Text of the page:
Deeper in the mainland the diet changes into something heartier and meatier, using all the chiles and all the proteins we could harvest and herd to create the most amazing collection of stews (guisados). Our guisados, like the Indian curries, come in all colors and degrees of hotness, and include any meat possible. On a typical Mexican gathering you'll find several cazuelas with many kinds of guisados, a stack of tortillas, rice and beans, and you pick and choose your favorites to make them into tacos.

The deeper you go into any one region in Mexico, the closer you'll be to their regional, more indigenous cuisine. If you visit the Yucatan peninsula you'd be in for a treat if you try cochinita pibil, panuchos, or axiote.

If your travels take you to the North, then you'd be remiss if you didn't try cabrito or machaca. And you can't avoid the soups, from pozole to caldo tlalpeño, and from caldo de camaron to, indeed, tortilla soup. For Christmas we like chiles en nogada (stuffed poblano chiles in walnut sauce and pomegranate), bacalao a la vizcaina (cod stewed) , tortitas de camarones con romeritos (shrimp patties and wild plant sprigs with mole), and capirotada (fruit bread pudding soaked in syrup). And for fun we like to go to cantinas and eat bugs.

No self-respecting Mexican has failed to try at least once one of these: gusanos de maguey (agave worms), chapulines (grasshoppers), or escamoles (ant larvae), among others. Though not all our lesser known dishes are gross: we also eat nopales (cacti) and their fruit called tuna (prickly pear) and they're quite delicious.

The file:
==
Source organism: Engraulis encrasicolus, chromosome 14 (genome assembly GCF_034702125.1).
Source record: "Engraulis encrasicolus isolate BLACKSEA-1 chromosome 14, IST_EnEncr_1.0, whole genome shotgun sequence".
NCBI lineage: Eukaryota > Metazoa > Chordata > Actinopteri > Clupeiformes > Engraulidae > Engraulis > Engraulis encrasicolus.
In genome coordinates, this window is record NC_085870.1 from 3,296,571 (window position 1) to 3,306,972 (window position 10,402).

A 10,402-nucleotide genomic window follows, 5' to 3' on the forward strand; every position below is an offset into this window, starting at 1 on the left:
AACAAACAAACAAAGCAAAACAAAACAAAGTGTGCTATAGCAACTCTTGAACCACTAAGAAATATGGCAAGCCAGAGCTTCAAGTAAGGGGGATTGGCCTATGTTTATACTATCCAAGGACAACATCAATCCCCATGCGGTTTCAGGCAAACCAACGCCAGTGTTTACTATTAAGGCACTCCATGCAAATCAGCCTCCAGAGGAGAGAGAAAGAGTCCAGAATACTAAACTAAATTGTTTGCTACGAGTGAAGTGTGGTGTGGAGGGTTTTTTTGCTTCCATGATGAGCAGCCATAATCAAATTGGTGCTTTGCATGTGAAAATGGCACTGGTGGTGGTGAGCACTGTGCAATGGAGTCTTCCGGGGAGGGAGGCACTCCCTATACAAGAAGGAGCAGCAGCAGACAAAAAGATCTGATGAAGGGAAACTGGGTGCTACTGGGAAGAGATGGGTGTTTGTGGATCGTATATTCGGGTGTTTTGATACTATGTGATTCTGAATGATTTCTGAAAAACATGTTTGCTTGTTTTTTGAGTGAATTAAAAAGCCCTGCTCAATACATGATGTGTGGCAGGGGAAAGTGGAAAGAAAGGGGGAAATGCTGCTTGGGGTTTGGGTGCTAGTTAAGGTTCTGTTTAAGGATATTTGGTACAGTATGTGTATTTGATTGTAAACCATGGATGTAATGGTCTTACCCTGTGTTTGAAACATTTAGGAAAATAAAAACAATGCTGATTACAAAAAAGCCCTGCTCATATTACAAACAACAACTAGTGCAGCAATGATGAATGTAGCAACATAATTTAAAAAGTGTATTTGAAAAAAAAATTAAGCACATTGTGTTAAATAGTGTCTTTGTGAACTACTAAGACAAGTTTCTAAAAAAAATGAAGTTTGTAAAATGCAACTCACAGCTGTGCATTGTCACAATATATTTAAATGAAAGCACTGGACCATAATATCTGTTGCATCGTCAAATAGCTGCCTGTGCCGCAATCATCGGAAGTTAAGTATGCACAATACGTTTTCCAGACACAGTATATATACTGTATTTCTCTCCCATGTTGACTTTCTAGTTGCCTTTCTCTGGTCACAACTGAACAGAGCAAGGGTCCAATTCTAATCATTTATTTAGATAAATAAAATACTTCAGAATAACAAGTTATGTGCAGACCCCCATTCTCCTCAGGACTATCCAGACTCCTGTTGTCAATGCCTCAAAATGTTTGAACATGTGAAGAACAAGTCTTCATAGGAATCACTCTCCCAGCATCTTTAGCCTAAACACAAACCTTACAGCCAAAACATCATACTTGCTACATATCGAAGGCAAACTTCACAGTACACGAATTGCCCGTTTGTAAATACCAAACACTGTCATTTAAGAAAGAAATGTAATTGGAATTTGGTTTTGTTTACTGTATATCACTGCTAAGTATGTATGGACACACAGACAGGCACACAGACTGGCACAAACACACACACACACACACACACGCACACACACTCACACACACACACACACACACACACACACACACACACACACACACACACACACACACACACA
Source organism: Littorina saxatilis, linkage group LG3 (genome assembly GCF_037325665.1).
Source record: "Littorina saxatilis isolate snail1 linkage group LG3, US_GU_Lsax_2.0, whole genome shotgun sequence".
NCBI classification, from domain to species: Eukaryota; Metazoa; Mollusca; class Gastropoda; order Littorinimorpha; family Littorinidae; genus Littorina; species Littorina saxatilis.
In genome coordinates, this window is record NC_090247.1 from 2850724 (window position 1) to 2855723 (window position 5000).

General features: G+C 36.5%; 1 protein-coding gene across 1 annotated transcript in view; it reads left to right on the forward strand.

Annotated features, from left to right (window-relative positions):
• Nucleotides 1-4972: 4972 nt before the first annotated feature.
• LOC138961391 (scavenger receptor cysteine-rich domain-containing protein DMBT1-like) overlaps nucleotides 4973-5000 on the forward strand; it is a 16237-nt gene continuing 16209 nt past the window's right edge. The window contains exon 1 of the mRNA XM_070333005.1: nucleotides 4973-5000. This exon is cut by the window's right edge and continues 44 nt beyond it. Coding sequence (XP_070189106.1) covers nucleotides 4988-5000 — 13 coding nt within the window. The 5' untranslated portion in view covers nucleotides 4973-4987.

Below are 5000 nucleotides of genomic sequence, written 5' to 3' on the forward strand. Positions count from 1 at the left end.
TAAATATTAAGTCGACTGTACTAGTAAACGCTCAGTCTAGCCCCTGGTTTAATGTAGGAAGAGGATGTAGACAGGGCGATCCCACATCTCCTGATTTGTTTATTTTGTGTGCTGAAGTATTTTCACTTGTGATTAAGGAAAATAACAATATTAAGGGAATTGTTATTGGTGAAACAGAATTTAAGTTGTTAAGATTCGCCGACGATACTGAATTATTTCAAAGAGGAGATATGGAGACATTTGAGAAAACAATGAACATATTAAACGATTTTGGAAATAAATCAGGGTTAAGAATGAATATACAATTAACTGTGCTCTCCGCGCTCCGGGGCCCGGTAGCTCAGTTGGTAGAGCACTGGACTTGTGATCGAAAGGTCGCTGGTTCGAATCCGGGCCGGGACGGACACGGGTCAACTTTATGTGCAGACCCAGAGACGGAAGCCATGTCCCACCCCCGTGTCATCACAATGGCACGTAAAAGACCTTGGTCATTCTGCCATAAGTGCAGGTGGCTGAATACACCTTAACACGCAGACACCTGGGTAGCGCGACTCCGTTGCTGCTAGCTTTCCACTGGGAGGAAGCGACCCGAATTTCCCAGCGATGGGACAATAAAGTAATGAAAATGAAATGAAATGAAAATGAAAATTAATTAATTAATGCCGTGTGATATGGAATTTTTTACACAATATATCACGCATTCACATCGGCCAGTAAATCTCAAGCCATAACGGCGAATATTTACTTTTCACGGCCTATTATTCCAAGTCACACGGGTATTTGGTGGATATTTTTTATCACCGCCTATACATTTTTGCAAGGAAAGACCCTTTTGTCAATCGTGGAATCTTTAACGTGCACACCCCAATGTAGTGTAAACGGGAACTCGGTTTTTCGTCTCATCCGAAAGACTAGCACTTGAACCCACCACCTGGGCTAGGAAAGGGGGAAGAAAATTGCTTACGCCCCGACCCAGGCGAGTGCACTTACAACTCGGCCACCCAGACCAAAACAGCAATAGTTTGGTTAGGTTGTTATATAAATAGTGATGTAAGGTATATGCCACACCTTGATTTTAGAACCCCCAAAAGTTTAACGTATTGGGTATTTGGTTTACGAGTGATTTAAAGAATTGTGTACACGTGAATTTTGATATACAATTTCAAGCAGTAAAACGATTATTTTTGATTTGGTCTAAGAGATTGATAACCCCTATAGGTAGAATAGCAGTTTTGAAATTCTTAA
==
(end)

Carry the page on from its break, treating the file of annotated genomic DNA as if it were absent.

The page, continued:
Image: Tunas

 Image: Nopales

Speaking of delicious, are you aware of our typical desserts, such as flan (custard), arroz con leche (rice pudding), pastel de tres leches (three-milk cake), or crepas de cajeta (caramelized milk crepes)?

No?

Image: Flan

And were you aware of our large variety of beverages, from micheladas (beer cocktails) to aguas frescas like horchata (rice water), to champurrado and atole (corn-based, of course), or cafe de olla (spiced coffee)? Well, I could keep going but this article has a word limit, so, next time you want to try Mexican food do yourself a favor: give me a shout, and step. away. from. Taco. Bell.

About the Author

Beqs began her wanderlust by disassembling her crib to roam free. She'd like to go to space, but not before she's seen everything in this planet first. And while she's work-bound at home, in between travels, she escapes with books, movies, food, and yoga. 

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Tags: authentic, cooking, eating, food, mexican, mexico, taco bell, travel